What Will Drive Loyalty Tomorrow?

April 05, 2010

Some loyalties never waver: ask anyone who wears a cheese head to the Green Bay Packers games.

Some loyalties never waver: ask anyone who wears a cheese head to the Green Bay Packers games.

But measures of shopper loyalty to stores can and do shift with economic circumstance and the purity of a retailer’s mission to fill shoppers’ most compelling needs (today, that is savings) and behave as a shopper-centric resource. Therefore, The Lempert Report isn’t surprised by the strong loyalty rankings of Walmart in 2010, according to a newly released study by Colloquy, which surveyed 3,500 adults in December 2009 and broke out their responses by five regions of the United States.

“The Great Recession became the great equalizer,” said Colloquy partner Kelly Hlavinka. “Low prices have stepped up to become retail’s strongest loyalty lure according to consumers.” This contrasts sharply with 2008 when customer service, store environment and product selection drove favorable responses.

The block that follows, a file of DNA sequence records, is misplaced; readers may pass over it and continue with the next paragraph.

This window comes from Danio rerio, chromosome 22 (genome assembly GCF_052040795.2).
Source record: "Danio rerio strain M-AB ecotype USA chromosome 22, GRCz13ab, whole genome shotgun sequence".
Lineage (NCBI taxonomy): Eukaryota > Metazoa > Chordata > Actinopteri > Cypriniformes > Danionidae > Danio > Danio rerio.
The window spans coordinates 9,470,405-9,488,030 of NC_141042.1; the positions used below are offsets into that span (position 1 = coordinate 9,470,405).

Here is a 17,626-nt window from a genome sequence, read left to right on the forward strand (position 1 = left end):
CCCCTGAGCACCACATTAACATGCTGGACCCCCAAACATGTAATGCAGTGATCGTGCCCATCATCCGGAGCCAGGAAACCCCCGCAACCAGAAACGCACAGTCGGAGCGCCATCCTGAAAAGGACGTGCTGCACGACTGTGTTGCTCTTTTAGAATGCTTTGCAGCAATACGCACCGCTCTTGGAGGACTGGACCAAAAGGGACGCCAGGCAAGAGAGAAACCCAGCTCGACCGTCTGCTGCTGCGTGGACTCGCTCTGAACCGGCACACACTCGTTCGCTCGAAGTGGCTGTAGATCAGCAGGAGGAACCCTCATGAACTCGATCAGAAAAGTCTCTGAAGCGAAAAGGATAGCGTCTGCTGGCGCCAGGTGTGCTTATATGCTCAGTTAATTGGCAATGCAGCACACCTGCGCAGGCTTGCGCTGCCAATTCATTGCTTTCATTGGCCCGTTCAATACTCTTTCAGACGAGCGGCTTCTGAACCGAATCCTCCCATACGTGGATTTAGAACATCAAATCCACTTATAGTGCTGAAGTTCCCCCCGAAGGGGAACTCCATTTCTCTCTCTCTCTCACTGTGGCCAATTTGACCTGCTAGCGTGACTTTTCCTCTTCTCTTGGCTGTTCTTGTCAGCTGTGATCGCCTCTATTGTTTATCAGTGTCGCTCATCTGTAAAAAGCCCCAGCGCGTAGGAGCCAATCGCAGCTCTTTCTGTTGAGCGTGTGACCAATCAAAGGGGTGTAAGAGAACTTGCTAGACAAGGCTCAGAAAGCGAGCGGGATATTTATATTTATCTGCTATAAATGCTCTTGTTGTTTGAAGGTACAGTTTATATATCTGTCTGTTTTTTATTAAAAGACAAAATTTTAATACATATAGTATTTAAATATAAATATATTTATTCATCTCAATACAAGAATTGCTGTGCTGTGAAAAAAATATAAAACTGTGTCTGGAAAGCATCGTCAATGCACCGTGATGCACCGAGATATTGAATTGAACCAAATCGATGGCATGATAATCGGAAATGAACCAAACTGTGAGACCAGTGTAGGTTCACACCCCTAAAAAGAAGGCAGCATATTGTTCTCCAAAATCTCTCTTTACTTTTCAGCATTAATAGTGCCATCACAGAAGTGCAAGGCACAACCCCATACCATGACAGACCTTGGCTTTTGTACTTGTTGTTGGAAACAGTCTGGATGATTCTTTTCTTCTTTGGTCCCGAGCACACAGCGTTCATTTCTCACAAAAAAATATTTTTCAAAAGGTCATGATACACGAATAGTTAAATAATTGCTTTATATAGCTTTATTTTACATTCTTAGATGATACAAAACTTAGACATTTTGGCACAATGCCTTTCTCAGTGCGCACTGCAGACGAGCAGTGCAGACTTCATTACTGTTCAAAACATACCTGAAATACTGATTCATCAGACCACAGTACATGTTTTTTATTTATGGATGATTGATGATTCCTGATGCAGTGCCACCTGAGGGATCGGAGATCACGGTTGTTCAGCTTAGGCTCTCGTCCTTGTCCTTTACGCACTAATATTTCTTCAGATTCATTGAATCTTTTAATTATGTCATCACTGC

So Walmart, which derives 51% of its chainwide sales from food and delivers on its ‘low prices and value’ consumer messages, earned the #1 loyalty rankings in the grocery sector from consumers in Northeast (where it is not yet heavily penetrated) and Northwest, and earned #3 loyalty rankings in the Southeast, Southwest and Midwest.

Also in the grocery sector, Kroger, powered by its loyalty expertise, came in #1 in the Midwest. Publix was #1 in the Southeast. HEB ranked #1 in the Southwest. All renowned store operators, they held command of their regions despite the overall recessionary skew toward Walmart.

While we express ‘no surprise’ on the current survey results because price is so meaningful today, we fully expect subsequent surveys to reflect shifts in consumer loyalties towards stores that capture ‘the next big thing’ and keep in sync with the evolving needs of their shopper bases.